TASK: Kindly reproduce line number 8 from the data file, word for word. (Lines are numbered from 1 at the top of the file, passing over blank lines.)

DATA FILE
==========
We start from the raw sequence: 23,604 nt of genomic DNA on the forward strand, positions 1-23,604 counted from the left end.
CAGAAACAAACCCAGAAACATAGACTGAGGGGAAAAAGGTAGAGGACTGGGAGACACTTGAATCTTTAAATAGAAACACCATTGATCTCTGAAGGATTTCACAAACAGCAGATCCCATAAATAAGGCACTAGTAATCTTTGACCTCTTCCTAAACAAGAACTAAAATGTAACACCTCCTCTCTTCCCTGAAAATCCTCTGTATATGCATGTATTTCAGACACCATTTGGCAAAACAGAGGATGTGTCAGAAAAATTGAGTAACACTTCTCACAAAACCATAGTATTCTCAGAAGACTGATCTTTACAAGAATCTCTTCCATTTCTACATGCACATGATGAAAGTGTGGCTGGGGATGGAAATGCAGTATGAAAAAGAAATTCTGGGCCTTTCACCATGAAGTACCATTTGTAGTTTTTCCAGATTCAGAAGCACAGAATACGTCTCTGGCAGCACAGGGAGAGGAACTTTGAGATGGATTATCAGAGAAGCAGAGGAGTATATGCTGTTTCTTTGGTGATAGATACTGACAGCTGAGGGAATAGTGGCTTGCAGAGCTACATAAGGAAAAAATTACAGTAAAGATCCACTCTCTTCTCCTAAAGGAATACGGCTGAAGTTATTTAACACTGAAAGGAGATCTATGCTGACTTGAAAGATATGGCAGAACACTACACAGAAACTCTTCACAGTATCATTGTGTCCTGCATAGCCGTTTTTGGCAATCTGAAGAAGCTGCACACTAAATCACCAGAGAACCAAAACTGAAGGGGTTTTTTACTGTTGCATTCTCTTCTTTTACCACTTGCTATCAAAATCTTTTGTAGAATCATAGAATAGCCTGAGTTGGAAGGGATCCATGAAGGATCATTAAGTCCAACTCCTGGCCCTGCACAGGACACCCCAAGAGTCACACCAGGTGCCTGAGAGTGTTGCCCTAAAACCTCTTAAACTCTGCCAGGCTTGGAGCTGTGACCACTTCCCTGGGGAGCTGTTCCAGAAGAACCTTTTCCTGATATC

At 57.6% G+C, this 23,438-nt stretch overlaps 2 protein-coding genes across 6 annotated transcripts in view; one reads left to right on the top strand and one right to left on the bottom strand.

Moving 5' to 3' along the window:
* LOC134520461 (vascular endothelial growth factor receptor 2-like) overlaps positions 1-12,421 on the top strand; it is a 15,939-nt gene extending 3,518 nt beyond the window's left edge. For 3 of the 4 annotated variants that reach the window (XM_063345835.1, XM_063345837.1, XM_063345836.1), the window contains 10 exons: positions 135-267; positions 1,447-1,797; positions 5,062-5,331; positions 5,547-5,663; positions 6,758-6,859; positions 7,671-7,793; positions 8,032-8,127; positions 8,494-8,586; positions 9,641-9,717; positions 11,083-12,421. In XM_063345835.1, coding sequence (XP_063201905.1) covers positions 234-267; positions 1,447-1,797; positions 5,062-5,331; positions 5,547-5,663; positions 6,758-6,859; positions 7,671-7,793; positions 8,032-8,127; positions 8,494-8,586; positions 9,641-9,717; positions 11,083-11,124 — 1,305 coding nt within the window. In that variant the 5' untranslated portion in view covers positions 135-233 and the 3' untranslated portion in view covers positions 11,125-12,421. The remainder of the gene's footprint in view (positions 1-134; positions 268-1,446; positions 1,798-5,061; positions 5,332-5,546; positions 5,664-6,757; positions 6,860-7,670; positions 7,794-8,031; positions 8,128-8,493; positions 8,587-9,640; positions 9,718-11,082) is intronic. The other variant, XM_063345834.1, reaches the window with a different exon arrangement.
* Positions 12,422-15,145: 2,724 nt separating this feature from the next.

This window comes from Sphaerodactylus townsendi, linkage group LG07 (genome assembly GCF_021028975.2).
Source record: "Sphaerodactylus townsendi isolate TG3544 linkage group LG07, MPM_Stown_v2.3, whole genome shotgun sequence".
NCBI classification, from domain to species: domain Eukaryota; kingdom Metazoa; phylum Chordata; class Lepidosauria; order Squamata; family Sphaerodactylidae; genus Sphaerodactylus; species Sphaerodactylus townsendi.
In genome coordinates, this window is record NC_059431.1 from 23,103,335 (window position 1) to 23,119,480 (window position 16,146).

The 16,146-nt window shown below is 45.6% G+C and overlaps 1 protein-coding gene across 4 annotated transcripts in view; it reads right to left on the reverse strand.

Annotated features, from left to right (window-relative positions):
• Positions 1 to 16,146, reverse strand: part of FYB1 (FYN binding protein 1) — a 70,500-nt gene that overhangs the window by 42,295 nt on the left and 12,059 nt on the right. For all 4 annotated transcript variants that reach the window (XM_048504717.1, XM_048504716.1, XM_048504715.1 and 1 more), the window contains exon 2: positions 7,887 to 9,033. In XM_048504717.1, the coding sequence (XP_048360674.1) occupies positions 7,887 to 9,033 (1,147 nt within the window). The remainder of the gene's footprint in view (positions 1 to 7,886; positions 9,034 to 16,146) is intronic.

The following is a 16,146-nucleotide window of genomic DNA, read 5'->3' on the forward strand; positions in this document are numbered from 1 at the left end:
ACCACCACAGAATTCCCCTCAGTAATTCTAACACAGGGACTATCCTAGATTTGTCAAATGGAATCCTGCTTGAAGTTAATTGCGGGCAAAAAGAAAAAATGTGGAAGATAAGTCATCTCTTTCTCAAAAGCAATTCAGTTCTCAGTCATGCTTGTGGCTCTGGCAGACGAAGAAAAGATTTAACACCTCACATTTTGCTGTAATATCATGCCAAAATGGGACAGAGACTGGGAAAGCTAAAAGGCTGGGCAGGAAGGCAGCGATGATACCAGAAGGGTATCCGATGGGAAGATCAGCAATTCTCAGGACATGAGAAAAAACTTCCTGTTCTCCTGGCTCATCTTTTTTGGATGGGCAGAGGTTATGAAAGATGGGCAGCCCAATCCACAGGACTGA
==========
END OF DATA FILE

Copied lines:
Source record: "Sphaerodactylus townsendi isolate TG3544 linkage group LG07, MPM_Stown_v2.3, whole genome shotgun sequence".